A year ago, in an examination of flour milling's remarkable growth and change in the 20th century, we described flour milling at the end of this century as having reached its "golden age." This judgment reflected our belief that the foods made from the industry's principal products were very near their apogee of consumer acceptance, as well as our appreciation for the newfound willingness of mill owners to invest in new technology and new capacity.
The latter was a radical departure from the past, especially in North America, where for much of the 20th century extreme caution ruled about investing in plant modernization, much less the building of new flour milling capacity. The change in attitude reflected two relatively new phenomena. One was a genuine desire to keep pace with milling technology, to invest in new engineering and new equipment in order to take advantage of electronics and computer-driven systems that offered greater output at lower unit cost. The second was the wish to stay abreast of the amazing market expansion that had come to characterize flour milling in the last half of the century that is now drawing to a close.
The charge today is to postulate flour milling's future, specifically looking to the 21st century, and if we want to be bold, speculate on the outlook for the industry in the third millennium. It is a future that, while being cloudy, may be described as more promising than at almost any time in the long and venerable history of milling.
The principal products made from flour are the only manufactured foods available to consumers today that would be recognized by consumers of 1,000 years ago as essentially the same. Despite that longevity, there is nothing about these products, their quality, their long history, their nutrition, their value, that absolutely assures the future is ours for the taking.
DEMOGRAPHIC FORCES. Grain-based foods at the middle of the 20th century lost "share of stomach" to many other foods. How consumer attitudes turned in favor of flour-based foods is reflected in an upward trend in per capita consumption of flour, magnifying the benefits from growth in population.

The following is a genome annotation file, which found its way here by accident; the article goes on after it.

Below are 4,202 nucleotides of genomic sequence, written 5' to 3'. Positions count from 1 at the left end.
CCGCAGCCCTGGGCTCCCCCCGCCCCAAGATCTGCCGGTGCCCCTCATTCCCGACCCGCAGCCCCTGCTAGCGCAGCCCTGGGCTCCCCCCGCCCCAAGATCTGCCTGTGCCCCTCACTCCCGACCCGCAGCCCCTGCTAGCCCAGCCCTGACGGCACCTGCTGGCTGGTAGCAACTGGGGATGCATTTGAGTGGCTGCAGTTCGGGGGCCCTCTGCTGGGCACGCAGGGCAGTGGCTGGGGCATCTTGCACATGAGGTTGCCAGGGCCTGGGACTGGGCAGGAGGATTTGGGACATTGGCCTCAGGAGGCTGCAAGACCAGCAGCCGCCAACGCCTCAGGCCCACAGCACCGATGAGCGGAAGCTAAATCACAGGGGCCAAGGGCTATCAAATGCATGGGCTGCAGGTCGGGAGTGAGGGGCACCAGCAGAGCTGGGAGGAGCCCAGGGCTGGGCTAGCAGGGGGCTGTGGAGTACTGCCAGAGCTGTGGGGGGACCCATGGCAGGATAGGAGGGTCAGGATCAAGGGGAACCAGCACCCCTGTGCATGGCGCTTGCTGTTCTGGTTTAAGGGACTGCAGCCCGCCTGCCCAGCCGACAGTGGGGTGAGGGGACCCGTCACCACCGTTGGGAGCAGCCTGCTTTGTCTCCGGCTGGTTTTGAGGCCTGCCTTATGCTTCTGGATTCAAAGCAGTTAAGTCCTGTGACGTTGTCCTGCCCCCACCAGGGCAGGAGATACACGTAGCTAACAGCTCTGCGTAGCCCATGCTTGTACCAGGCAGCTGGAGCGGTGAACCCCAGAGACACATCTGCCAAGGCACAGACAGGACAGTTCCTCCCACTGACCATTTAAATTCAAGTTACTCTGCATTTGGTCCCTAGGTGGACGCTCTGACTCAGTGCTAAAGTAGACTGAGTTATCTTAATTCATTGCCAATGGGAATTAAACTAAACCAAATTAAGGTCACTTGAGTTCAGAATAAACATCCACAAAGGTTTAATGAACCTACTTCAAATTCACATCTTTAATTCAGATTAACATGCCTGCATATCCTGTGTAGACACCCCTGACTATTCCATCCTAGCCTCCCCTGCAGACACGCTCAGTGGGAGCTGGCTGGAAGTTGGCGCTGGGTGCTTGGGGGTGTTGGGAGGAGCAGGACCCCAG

U.S. population expanded by 77% between 1950 and 1999. Total flour consumption in that same half-century rose 96%, bolstered by rising per capita use. In the first 50 years of the 20th century, population gains were totally offset by per capita consumption declines. This left flour disappearance unchanged year-after-year, creating a milling industry with economics starkly less promising than now.
The U.S. numbers are straightforward — growth from the present to 2010 of 10%, to 2025 of 24% and to 2050 of 46%. Remembering that population expanded 77% in the last 50 years of the 20th century, the outlook is for a slowing in the rate of growth. However, even gains at the currently projected level would require significant increases in flour milling capacity.
Milling operations for most of the
past decade were very near 90% of six-day capacity. Runs at that rate leave
little flexibility for increasing production. More recent milling expansion may have changed that, though, for the worse, as witness the growing complaints about slack operating rates.
Raw population numbers are important, but need to be studied in the context of one of the most important lessons learned from the century now drawing to a close: That the U.S. market for flour-based foods is not one great big homogenous marketplace, but a highly diverse market driven by geography, ethnicity and those other two powerful demographic forces — age and income.
It wasn't very long ago that rising incomes foretold a fall in consumption of foods made from flour. Now that reaction is just the opposite, due in part to the proliferation of varieties and also to knowledge of the role of grain-based foods in healthy eating. Health concerns directly affect food preferences, especially in a time of prosperity in the U.S. when consumer decisions are often influenced by economic well-being.